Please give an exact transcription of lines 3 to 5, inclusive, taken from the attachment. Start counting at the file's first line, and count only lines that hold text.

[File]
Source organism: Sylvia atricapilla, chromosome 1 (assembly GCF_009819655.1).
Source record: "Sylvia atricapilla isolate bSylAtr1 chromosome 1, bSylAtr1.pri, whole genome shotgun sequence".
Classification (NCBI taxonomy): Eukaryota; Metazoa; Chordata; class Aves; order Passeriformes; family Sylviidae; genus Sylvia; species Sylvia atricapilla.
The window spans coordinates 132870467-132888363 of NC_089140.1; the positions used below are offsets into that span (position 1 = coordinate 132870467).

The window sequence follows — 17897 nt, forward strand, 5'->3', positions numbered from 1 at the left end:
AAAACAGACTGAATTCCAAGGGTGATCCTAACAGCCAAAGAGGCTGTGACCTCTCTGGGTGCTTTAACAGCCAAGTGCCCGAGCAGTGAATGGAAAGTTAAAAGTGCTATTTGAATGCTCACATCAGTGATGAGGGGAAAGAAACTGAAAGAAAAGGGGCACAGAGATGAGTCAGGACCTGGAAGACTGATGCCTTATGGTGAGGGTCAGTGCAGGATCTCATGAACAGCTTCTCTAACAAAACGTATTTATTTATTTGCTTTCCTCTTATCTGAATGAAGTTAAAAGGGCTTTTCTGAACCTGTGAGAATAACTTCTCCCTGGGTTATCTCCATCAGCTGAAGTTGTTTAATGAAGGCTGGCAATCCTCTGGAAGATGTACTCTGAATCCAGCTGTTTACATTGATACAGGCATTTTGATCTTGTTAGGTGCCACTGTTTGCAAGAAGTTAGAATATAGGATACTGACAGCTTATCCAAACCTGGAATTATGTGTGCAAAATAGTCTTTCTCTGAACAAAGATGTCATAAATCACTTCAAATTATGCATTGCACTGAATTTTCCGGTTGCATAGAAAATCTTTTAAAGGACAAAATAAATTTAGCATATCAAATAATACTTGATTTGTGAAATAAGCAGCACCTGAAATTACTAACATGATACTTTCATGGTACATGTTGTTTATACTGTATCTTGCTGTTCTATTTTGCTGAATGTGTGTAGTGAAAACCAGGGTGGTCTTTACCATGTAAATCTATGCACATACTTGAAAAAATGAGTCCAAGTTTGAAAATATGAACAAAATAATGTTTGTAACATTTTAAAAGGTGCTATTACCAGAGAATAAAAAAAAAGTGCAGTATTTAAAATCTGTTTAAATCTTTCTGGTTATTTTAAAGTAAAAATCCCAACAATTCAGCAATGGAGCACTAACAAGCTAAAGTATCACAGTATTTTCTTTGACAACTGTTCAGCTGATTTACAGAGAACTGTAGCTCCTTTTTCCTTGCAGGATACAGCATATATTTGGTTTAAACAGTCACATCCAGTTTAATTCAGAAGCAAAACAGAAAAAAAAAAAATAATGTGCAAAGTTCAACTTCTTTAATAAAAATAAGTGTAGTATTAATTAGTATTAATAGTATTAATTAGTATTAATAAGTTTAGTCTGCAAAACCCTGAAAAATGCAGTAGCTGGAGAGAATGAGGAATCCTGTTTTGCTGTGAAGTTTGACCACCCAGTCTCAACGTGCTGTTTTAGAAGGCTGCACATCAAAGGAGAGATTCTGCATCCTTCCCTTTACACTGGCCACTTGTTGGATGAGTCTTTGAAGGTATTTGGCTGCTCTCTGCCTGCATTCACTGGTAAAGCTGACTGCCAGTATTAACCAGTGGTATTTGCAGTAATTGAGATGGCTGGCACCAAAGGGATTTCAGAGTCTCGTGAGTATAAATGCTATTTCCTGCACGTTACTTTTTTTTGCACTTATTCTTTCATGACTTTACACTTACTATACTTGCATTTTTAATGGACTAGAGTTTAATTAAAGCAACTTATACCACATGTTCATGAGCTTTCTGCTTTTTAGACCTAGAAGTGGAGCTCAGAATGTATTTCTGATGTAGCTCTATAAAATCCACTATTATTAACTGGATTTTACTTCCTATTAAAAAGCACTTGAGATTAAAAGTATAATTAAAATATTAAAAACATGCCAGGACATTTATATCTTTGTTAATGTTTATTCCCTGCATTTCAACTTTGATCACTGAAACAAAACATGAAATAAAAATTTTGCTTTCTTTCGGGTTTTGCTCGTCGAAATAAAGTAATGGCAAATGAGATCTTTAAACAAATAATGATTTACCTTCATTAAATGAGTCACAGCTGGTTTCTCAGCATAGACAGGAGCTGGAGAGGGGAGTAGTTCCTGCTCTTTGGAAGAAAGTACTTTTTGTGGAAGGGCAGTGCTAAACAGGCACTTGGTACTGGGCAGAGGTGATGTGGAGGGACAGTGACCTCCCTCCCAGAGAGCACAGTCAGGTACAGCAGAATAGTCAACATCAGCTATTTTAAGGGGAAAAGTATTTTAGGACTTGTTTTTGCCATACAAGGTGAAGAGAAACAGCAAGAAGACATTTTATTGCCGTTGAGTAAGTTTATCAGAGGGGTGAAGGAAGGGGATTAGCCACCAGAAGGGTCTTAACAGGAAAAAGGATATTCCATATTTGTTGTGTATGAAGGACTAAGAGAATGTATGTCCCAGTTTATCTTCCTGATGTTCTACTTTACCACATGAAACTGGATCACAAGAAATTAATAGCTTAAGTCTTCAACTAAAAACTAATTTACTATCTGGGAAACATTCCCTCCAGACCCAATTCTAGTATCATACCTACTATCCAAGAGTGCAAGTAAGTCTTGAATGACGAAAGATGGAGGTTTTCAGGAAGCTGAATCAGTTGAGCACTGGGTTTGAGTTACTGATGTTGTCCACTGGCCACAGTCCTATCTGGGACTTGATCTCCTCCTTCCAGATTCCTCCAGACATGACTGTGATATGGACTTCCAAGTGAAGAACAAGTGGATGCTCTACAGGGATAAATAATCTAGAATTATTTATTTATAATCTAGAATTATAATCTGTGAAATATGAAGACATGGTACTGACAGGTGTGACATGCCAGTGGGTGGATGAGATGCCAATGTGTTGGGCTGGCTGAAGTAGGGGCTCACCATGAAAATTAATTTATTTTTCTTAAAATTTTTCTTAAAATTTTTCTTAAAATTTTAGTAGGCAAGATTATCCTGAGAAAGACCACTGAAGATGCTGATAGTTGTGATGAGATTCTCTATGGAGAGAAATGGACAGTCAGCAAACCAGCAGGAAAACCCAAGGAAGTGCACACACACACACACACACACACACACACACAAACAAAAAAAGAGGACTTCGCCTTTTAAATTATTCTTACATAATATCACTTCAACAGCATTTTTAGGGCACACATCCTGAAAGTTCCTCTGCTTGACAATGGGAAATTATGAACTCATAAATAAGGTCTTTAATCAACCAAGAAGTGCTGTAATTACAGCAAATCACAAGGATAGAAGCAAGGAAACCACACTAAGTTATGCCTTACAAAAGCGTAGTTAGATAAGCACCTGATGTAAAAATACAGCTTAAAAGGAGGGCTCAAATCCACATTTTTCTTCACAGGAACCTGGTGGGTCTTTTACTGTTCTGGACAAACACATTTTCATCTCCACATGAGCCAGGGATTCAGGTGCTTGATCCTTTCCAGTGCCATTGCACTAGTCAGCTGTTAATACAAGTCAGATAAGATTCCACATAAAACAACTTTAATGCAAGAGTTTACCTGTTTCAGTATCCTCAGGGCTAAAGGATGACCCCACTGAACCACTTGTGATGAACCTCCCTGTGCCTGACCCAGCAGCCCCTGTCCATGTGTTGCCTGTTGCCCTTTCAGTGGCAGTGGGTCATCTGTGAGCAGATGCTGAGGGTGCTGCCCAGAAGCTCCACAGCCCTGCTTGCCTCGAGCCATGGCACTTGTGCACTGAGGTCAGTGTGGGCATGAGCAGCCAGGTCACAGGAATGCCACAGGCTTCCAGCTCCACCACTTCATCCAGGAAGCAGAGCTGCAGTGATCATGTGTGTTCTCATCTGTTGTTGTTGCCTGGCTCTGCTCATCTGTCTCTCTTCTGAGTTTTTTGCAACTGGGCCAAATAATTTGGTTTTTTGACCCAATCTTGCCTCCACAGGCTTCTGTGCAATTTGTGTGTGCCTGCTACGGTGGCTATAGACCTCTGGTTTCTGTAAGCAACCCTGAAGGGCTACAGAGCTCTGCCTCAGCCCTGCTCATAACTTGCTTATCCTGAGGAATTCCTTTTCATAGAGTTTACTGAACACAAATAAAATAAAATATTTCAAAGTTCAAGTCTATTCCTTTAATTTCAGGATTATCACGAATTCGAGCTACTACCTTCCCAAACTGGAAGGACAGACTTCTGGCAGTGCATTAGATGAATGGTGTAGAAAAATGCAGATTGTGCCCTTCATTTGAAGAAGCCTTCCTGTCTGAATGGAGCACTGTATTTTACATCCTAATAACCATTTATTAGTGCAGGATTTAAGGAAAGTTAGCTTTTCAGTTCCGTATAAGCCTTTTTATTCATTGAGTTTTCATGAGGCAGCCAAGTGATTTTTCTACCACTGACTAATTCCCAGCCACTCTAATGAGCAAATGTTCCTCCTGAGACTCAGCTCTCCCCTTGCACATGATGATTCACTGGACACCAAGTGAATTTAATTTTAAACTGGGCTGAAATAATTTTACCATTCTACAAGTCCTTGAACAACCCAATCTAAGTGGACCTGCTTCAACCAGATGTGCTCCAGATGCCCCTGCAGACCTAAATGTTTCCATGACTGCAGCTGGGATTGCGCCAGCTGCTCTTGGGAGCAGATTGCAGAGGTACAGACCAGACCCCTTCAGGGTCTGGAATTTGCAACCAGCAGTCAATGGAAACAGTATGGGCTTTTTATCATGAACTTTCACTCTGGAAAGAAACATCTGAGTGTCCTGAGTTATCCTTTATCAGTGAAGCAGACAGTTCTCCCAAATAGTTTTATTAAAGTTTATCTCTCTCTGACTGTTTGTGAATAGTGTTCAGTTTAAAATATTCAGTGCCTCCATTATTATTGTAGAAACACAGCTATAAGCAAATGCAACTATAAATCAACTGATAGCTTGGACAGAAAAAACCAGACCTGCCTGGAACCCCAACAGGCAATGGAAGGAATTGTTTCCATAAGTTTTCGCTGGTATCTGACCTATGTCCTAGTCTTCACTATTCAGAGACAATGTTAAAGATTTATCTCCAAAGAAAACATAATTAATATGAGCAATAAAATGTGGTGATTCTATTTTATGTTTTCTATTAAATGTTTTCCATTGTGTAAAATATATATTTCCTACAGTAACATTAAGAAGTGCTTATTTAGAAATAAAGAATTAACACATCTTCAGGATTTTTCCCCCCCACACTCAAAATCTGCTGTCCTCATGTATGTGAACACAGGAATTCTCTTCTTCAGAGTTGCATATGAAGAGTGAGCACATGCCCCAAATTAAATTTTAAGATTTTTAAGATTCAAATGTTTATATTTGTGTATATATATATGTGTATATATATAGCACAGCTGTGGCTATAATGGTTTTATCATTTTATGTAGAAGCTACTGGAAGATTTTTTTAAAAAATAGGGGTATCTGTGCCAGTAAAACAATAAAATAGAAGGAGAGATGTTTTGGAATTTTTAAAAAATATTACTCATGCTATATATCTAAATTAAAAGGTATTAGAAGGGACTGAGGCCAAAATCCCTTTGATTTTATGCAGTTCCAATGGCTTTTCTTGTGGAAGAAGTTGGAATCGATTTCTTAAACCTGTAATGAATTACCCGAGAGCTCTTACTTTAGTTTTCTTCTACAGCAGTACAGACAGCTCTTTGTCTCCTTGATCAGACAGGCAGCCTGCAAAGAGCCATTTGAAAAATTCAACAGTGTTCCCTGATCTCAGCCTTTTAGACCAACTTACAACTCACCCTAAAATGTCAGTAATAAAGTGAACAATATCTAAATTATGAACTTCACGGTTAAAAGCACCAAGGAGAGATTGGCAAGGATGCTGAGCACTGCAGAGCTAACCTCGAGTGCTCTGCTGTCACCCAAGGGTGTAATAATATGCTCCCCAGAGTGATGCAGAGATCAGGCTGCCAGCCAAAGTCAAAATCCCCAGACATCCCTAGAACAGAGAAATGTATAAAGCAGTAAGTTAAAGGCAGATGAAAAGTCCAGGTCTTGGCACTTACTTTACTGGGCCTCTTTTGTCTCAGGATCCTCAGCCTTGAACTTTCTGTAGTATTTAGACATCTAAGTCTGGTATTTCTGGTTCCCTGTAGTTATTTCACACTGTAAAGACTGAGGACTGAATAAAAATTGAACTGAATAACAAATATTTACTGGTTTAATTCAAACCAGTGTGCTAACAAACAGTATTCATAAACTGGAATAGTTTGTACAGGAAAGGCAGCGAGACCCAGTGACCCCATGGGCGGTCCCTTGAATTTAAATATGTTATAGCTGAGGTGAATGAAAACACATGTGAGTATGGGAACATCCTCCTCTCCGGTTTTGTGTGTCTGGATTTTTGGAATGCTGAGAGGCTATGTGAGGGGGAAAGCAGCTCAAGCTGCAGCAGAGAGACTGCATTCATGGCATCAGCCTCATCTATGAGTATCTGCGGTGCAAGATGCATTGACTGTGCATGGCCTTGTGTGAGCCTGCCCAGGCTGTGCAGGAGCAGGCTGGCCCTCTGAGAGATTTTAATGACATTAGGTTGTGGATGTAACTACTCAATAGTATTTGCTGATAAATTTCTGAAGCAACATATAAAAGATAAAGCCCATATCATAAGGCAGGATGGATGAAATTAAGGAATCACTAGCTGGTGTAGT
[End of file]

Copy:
Classification (NCBI taxonomy): Eukaryota; Metazoa; Chordata; class Aves; order Passeriformes; family Sylviidae; genus Sylvia; species Sylvia atricapilla.
The window spans coordinates 132870467-132888363 of NC_089140.1; the positions used below are offsets into that span (position 1 = coordinate 132870467).

The window sequence follows — 17897 nt, forward strand, 5'->3', positions numbered from 1 at the left end: